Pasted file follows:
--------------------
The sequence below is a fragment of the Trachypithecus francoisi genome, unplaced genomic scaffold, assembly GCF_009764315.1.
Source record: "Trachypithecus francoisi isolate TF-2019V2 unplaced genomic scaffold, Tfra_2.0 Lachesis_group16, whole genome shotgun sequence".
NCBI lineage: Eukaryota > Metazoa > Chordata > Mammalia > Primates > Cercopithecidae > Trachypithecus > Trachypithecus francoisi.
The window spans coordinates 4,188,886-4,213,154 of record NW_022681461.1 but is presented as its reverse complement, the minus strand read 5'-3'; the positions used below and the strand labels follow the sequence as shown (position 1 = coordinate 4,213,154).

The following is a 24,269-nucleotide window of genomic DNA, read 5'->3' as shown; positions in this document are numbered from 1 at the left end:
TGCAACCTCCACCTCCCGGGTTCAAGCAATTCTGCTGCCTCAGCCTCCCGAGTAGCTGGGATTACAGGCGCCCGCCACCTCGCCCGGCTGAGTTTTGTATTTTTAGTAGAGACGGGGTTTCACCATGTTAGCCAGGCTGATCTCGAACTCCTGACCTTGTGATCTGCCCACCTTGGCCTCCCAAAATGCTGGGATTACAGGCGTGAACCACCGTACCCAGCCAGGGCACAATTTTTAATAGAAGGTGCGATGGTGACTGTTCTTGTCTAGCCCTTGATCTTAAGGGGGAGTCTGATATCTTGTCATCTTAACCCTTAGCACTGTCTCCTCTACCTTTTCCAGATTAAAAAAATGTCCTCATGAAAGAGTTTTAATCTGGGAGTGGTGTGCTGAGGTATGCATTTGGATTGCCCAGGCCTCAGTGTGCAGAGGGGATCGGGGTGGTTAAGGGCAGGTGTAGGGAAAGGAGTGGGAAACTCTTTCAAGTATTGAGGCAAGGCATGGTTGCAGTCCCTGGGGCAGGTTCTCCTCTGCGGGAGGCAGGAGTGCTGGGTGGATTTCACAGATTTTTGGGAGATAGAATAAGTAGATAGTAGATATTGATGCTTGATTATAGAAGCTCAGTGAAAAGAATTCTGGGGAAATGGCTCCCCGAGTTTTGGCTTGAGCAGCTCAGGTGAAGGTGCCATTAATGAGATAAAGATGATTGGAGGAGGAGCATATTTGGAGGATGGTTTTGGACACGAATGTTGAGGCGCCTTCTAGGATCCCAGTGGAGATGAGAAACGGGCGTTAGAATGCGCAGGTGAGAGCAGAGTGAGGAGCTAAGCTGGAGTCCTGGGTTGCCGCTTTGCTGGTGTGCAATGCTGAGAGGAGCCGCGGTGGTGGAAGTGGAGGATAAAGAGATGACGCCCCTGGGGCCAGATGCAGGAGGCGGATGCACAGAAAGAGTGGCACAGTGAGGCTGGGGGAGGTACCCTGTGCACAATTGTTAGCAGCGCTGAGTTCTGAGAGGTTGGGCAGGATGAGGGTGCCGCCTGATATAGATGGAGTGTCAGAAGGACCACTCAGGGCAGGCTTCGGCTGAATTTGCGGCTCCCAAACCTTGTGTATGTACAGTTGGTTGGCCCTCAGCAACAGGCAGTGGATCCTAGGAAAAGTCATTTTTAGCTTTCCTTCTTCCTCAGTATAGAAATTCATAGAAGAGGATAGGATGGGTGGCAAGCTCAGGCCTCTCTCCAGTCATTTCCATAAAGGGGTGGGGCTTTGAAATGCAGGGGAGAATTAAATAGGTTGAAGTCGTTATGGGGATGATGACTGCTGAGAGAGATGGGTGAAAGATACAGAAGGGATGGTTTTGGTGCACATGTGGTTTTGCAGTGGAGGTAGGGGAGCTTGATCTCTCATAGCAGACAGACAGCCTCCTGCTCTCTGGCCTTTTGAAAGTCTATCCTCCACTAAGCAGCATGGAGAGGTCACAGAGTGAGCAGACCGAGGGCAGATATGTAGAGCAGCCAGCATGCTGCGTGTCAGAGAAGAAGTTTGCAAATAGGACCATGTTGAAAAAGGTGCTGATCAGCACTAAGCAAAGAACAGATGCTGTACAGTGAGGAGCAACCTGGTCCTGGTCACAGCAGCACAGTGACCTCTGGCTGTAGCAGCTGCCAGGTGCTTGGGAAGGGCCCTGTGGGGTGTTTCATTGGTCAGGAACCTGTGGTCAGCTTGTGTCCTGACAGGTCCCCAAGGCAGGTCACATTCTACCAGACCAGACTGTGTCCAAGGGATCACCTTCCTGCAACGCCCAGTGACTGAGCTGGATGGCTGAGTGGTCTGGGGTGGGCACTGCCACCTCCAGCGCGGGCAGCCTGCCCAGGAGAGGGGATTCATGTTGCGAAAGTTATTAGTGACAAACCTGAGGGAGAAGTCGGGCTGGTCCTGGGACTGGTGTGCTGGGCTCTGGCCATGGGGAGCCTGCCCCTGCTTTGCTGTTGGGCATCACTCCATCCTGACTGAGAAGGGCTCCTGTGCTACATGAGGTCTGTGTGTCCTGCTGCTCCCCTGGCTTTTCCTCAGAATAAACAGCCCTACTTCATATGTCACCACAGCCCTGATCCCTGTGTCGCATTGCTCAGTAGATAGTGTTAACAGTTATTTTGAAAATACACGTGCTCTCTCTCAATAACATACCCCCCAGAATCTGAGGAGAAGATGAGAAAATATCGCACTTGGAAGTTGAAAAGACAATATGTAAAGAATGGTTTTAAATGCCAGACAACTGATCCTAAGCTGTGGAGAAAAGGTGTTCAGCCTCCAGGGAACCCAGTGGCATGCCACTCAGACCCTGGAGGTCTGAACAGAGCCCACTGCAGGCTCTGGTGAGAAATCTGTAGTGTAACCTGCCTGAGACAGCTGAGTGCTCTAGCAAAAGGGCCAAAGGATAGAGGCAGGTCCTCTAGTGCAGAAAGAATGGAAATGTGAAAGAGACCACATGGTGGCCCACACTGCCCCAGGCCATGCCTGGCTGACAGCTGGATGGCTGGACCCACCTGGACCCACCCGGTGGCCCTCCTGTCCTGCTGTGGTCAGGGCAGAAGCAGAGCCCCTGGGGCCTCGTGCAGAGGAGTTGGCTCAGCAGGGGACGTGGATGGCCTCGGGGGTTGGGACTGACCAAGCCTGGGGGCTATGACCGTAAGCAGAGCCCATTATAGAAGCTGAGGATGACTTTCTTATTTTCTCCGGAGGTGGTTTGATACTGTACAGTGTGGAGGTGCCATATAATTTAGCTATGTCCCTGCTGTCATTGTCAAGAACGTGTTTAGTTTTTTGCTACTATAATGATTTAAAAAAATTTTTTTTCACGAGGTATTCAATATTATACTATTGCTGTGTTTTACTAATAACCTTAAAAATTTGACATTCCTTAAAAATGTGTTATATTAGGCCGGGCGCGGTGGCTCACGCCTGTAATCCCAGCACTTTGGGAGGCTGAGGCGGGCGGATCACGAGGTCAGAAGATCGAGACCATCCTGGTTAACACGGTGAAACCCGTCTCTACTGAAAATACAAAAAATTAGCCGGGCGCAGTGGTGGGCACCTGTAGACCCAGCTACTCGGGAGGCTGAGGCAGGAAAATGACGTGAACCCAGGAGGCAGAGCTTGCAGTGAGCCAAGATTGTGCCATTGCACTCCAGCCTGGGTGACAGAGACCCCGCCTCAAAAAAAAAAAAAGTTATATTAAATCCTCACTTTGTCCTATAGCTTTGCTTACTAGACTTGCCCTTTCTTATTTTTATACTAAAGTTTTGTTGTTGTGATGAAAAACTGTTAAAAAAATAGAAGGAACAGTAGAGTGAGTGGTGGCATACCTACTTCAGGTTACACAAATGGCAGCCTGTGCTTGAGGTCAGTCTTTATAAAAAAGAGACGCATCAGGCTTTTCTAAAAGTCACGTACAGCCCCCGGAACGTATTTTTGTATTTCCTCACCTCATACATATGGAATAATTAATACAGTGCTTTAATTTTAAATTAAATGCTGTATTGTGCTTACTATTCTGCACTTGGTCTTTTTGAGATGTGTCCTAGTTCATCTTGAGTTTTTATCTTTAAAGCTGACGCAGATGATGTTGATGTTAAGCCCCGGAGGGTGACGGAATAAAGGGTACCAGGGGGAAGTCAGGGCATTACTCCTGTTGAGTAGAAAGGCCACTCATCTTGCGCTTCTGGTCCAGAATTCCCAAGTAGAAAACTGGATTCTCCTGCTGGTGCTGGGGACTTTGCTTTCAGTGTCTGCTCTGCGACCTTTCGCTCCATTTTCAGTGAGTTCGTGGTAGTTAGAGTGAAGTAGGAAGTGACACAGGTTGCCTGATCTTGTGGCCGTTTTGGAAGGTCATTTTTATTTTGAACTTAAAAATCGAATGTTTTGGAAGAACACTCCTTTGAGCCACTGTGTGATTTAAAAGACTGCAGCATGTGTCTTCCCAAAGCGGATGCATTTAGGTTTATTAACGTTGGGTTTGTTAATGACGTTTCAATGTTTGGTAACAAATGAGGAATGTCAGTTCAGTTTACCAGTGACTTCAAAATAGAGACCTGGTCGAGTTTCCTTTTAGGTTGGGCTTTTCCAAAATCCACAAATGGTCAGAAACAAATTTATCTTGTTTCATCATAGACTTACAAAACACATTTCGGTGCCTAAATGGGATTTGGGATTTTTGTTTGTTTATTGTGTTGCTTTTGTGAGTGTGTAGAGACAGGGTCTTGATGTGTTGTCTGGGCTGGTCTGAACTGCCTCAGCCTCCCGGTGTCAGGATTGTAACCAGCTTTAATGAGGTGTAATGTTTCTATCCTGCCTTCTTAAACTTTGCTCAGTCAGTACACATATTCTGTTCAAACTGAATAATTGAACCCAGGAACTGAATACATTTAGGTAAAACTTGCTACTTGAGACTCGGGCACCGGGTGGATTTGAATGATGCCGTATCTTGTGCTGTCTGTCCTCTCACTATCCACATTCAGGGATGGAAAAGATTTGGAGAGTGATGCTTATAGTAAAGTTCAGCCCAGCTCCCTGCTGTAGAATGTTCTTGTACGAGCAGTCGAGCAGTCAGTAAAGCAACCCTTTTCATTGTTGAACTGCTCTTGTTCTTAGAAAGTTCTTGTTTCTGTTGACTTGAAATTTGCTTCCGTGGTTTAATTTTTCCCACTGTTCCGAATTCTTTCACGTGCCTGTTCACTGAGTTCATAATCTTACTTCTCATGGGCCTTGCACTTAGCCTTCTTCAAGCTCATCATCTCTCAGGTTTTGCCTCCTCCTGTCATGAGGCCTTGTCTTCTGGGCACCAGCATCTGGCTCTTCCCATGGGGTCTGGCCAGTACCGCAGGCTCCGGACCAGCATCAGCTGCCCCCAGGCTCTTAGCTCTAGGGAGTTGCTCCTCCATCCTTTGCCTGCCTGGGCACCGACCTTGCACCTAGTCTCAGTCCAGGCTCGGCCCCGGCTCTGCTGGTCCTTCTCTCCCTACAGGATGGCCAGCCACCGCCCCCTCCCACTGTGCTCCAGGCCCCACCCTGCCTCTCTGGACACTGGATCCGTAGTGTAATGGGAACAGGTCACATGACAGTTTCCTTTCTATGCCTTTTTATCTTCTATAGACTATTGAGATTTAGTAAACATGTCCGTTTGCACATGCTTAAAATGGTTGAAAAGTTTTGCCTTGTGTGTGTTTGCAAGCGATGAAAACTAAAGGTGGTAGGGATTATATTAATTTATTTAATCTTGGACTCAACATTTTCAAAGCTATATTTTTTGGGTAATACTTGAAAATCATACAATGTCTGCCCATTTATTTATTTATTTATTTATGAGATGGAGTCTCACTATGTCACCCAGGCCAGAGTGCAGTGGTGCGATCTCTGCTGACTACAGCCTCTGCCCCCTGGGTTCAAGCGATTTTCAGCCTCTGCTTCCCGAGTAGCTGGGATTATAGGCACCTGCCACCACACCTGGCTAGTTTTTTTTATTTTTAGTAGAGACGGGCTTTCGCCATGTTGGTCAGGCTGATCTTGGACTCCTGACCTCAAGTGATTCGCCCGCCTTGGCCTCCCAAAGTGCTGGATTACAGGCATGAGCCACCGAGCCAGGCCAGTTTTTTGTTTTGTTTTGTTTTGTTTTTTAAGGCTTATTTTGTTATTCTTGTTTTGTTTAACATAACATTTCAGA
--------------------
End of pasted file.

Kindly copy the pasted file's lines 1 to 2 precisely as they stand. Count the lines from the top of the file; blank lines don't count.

The sequence below is a fragment of the Trachypithecus francoisi genome, unplaced genomic scaffold, assembly GCF_009764315.1.
Source record: "Trachypithecus francoisi isolate TF-2019V2 unplaced genomic scaffold, Tfra_2.0 Lachesis_group16, whole genome shotgun sequence".